Blimey, it feels like I’ve only been here five minutes and now I’m buggering off for a couple of months, just as I feel like we’re starting to get to know each other.
But I’m eight months pregnant so I’ve really got to head home, get the place ready and scour Google in the hope that there is some breaking news that means the whole baby-delivery process has changed and you no longer have to push it out through an orifice I’m convinced was not intended for that purpose.
I tried for an elective caesarean, but in practice you can only get one if you go privately. And the idea of spending five grand to have myself sliced open was as painful as the alternative, so I’m compromising on an epidural. I wanted one on hand from March, though it turns out you can’t get that either. Sometimes I wonder what I pay my taxes for.
So it’s all quite daunting. Though not quite as daunting as deciding to have a baby in the first place. I suspect this is because, for me, it was a primarily intellectual decision. I had always imagined that it would be the result of some primal, irresistible urge that would threaten to take over my every waking thought and hour until I finally gave into it. But then I realised – that’s never happened to me in any other area of my life. It’s probably not going to happen here.
I am not one of life’s emoters. I build a lot of slack into all my systems to enable me to take calm, reasonable, unpressured decisions. I don’t respond well to stress or external advice or interference. I like to take my decisions seriously, mull over my options and then, more often than not, choose to preserve the status quo. It’s safer that way. Certainly easier.
I consider myself fortunate, therefore, to live in a time in which such a temperament and approach to life can be accommodated even when it comes to such massive gamechangers as choosing whether or not to procreate. Contraception buys us time in quantities unimaginable to our grandmothers and with a reliability unknown even to our mothers. We earn our own money, marriage and relationships are, by and large, governed by choice not economic necessity and so the trade-off of a family for our keep no longer casts the spell it once did. The idea that women’s only true purpose in life is to reproduce is still there (even Helen Mirren has only recently been able to enjoy interviews in which the question of her childlessness does not rear its head) but its hold is loosening. We are now pretty well established as a bit more than the sum of our ladyparts.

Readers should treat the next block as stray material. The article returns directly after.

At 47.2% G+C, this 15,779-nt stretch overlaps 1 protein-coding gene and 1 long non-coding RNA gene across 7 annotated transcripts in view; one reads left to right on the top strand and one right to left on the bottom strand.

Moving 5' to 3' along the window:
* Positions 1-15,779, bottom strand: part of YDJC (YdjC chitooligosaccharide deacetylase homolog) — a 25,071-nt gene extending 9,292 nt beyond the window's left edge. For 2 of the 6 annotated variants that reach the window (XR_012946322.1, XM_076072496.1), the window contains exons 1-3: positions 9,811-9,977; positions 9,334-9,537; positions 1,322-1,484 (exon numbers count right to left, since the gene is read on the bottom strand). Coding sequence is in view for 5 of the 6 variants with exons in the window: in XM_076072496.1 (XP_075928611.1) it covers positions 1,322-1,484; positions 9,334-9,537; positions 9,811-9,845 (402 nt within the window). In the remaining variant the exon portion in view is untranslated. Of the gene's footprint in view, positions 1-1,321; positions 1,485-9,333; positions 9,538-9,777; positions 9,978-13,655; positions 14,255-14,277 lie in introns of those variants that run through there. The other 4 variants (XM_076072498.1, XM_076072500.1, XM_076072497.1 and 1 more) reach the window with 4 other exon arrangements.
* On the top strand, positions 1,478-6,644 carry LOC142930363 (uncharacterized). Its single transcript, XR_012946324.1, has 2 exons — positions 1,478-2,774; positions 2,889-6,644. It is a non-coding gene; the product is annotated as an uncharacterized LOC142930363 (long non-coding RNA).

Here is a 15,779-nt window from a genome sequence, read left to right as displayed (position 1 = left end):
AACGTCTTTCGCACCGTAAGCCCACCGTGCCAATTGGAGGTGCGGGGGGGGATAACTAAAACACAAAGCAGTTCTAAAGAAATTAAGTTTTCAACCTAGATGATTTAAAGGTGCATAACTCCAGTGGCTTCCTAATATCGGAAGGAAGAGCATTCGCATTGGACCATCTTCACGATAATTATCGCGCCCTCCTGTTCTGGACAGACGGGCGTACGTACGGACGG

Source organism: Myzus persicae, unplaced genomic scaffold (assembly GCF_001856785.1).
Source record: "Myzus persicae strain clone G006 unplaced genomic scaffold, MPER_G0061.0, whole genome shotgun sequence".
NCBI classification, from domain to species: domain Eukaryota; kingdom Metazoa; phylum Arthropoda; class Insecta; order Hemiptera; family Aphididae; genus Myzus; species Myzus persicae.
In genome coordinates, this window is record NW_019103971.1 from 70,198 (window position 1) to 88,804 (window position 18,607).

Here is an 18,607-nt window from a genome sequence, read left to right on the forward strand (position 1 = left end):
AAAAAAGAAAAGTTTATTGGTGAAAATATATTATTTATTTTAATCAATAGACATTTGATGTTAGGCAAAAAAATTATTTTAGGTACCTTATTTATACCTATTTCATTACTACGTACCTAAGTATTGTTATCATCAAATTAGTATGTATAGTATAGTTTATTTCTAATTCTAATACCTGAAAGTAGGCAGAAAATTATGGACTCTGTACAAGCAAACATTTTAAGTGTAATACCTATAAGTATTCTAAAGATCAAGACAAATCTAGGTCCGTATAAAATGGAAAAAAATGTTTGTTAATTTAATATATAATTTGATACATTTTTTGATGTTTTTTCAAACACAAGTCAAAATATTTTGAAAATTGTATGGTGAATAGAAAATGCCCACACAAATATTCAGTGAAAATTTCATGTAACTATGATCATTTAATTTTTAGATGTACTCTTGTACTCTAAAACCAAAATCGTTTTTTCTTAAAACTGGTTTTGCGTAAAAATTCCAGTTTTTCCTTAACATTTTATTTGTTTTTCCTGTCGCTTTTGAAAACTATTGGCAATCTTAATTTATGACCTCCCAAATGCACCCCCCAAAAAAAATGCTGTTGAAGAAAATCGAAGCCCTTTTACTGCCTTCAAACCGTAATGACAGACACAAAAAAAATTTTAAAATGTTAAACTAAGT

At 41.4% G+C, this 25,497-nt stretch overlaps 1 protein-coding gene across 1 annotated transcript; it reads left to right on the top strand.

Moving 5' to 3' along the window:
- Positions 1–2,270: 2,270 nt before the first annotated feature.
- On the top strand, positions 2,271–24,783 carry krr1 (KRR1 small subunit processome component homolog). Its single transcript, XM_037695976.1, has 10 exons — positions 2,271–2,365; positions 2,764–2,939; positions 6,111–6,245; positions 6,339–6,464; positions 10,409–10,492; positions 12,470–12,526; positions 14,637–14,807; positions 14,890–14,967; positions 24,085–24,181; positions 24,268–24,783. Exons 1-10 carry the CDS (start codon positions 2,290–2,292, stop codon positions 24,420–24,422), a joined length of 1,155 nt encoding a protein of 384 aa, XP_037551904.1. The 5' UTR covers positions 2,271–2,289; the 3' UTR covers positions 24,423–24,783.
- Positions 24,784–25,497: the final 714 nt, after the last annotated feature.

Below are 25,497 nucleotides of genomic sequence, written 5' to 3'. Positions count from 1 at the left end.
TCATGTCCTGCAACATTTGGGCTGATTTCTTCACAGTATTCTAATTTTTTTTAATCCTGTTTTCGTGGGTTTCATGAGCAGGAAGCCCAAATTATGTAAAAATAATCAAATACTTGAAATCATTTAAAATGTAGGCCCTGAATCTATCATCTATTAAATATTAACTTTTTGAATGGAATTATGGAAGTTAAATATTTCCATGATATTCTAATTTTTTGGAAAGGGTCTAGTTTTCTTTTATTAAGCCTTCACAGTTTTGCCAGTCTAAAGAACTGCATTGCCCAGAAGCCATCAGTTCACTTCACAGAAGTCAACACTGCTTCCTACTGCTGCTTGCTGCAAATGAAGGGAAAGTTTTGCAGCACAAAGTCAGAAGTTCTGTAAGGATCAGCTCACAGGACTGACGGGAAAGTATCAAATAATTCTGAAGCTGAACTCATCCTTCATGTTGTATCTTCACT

We are now pretty well established as a bit more than the sum of our ladyparts.
And yet. It is still not the done thing to admit that you conceived for any other reason than a primeval urge to do so. I only admitted it to myself when a friend of mine and (devoted) mother to a six-month-old said that she had done it because she was 35 and had make the decision as to whether she should risk having a baby before she felt ready or risk missing the boat and dying alone full of regrets. She had the baby and couldn’t be happier. But it was a leap of faith, not the pursuit of desire.
And I feel more or less the same way. My thinking was clarified and my hand forced, when it became apparent, through some blood tests, that my ovaries were thinking of packing in their monthly efforts and going part time, but the news didn’t cause me to collapse in a panic as it would have if I were an earth-mother type. It remained a primarily rational decision. Much as I would like another five years to give the maternal instinct a chance to kick in, I don’t have it. Do I think – knowing everything that I do about myself, my husband, my vaguely held ambitions – that I should steel myself to do it now, as it were, cold or buy into the notion that it is better to risk the dying alone full of regrets thing unless you can conceive your child on a floating cloud of beautiful instincts and maternal urges?
I took my decision and don’t regret it, especially now that I know how many of my up-duffed peers felt the same. We now form a little support group – formerly shamefaced, and still slightly under the radar within our wider circle of fertile acquaintance, but getting bolder.
Ours are all wanted children. We’re just overly rational people – I accept that it’s as possible to be too rational as it is to be too wildly emotional – but that’s our nature. And, as any earth mother will tell you, you can’t change nature. And nor should you try.
Contact Lucy Mangan at firstname.lastname@example.org and on twitter.com/lucymangan
Picture credit: Rex Features